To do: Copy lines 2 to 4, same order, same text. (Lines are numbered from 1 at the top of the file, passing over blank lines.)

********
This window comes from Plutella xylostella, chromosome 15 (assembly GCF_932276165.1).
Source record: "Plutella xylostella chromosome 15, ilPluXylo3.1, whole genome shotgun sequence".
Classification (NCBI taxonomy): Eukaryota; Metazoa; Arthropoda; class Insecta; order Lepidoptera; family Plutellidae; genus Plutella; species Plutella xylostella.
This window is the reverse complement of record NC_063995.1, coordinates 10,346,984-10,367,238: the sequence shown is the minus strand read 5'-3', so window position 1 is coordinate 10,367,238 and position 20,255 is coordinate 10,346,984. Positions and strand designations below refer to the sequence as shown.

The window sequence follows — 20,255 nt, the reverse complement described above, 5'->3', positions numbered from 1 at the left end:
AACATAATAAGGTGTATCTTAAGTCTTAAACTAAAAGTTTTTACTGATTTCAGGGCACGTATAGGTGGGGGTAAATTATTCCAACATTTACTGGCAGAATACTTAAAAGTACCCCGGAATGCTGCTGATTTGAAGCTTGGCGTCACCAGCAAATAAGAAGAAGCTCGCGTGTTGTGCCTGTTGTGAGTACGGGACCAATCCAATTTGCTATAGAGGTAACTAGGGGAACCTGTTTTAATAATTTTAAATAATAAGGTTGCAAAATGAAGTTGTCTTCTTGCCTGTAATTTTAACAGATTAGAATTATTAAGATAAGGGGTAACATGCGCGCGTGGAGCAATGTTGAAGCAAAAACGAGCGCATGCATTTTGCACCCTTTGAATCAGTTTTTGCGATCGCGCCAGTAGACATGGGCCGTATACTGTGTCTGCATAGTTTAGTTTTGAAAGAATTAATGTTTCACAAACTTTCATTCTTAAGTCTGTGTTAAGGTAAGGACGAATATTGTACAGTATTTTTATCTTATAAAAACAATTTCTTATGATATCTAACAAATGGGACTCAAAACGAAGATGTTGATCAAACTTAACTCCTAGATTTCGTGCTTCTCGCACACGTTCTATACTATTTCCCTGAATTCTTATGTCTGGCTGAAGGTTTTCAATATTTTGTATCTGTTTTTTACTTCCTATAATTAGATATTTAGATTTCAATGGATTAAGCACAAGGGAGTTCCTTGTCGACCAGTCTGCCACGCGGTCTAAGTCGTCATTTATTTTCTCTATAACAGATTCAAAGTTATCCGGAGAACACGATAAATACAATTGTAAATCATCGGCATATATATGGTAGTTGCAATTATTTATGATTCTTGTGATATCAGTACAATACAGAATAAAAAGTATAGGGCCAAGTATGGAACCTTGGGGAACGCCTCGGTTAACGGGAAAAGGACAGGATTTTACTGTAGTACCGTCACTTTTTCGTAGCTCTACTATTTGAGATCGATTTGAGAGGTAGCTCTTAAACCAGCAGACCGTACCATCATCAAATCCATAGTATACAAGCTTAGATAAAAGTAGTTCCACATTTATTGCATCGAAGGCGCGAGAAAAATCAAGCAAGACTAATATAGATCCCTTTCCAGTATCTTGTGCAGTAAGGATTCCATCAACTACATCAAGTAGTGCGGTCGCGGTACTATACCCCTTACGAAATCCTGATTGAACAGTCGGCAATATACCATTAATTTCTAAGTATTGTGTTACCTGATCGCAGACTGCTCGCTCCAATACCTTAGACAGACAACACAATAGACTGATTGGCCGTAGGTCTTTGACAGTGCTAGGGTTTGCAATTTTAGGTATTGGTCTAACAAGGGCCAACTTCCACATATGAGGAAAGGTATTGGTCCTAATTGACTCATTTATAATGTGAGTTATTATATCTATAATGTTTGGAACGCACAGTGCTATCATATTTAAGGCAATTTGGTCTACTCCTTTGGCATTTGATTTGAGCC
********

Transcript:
Source record: "Plutella xylostella chromosome 15, ilPluXylo3.1, whole genome shotgun sequence".
Classification (NCBI taxonomy): Eukaryota; Metazoa; Arthropoda; class Insecta; order Lepidoptera; family Plutellidae; genus Plutella; species Plutella xylostella.
This window is the reverse complement of record NC_063995.1, coordinates 10,346,984-10,367,238: the sequence shown is the minus strand read 5'-3', so window position 1 is coordinate 10,367,238 and position 20,255 is coordinate 10,346,984. Positions and strand designations below refer to the sequence as shown.